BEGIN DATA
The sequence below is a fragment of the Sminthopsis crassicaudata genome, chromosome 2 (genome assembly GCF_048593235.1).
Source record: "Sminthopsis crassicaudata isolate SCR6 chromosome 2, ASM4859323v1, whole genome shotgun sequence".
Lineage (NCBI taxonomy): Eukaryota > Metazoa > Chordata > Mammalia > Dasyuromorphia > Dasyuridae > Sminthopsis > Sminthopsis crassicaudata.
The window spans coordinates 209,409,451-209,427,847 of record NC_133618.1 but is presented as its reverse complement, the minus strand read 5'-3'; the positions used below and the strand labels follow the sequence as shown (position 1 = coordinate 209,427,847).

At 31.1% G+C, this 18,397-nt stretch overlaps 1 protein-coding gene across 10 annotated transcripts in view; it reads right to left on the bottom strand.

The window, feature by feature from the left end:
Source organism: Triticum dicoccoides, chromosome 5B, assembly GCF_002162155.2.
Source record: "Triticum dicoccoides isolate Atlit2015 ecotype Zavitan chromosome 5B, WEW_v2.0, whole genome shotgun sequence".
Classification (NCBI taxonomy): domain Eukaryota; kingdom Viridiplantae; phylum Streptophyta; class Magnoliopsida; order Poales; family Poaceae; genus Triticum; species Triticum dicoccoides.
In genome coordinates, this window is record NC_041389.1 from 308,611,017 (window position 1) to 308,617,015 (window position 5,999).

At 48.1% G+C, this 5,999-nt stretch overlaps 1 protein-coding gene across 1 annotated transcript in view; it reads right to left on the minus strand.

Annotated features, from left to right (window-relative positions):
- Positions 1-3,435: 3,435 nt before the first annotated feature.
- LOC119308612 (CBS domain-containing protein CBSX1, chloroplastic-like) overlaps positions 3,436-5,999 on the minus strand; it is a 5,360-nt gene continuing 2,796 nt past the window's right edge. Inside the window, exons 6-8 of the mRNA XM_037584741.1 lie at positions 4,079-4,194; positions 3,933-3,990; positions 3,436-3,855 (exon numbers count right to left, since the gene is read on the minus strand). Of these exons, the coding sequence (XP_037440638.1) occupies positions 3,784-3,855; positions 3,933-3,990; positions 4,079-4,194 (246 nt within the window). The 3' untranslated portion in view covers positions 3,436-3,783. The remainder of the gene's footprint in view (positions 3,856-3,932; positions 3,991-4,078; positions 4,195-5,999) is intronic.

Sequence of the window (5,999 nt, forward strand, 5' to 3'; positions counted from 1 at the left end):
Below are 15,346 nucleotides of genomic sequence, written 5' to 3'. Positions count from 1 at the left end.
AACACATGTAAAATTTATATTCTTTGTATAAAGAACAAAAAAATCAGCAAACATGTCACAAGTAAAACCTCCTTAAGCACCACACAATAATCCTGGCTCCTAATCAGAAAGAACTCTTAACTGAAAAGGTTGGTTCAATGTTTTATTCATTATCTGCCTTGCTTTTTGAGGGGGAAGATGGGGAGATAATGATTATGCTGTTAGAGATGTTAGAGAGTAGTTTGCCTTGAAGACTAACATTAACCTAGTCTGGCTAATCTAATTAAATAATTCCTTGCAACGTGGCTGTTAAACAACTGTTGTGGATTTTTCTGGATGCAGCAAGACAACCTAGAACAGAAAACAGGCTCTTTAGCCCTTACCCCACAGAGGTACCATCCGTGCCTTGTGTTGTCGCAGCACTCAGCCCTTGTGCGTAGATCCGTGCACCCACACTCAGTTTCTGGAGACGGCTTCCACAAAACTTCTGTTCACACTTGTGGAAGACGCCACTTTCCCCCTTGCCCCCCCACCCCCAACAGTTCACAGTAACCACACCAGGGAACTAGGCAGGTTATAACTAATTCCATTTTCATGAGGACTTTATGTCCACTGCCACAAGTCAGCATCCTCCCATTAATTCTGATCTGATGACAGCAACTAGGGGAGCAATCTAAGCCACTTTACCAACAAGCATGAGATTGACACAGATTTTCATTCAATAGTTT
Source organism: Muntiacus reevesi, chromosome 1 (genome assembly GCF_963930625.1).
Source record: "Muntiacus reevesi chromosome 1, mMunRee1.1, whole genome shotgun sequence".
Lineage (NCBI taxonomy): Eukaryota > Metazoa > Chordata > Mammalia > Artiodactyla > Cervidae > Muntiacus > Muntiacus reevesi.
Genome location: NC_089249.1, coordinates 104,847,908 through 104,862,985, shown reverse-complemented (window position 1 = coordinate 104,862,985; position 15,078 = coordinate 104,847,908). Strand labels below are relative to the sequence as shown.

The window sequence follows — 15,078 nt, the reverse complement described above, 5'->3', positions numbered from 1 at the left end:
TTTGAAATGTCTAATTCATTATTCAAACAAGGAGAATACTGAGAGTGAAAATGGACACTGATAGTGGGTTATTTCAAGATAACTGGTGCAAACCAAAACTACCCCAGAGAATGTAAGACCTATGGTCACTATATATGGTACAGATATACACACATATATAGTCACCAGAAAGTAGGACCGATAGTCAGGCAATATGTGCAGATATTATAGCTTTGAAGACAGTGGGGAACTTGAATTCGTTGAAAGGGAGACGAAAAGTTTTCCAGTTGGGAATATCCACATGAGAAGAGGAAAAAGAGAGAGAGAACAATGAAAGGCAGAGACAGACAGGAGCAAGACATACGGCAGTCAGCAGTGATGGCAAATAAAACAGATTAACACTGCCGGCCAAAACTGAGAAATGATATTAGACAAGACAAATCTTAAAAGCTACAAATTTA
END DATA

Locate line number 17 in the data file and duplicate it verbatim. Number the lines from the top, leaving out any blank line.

AACACATGTAAAATTTATATTCTTTGTATAAAGAACAAAAAAATCAGCAAACATGTCACAAGTAAAACCTCCTTAAGCACCACACAATAATCCTGGCTCCTAATCAGAAAGAACTCTTAACTGAAAAGGTTGGTTCAATGTTTTATTCATTATCTGCCTTGCTTTTTGAGGGGGAAGATGGGGAGATAATGATTATGCTGTTAGAGATGTTAGAGAGTAGTTTGCCTTGAAGACTAACATTAACCTAGTCTGGCTAATCTAATTAAATAATTCCTTGCAACGTGGCTGTTAAACAACTGTTGTGGATTTTTCTGGATGCAGCAAGACAACCTAGAACAGAAAACAGGCTCTTTAGCCCTTACCCCACAGAGGTACCATCCGTGCCTTGTGTTGTCGCAGCACTCAGCCCTTGTGCGTAGATCCGTGCACCCACACTCAGTTTCTGGAGACGGCTTCCACAAAACTTCTGTTCACACTTGTGGAAGACGCCACTTTCCCCCTTGCCCCCCCACCCCCAACAGTTCACAGTAACCACACCAGGGAACTAGGCAGGTTATAACTAATTCCATTTTCATGAGGACTTTATGTCCACTGCCACAAGTCAGCATCCTCCCATTAATTCTGATCTGATGACAGCAACTAGGGGAGCAATCTAAGCCACTTTACCAACAAGCATGAGATTGACACAGATTTTCATTCAATAGTTT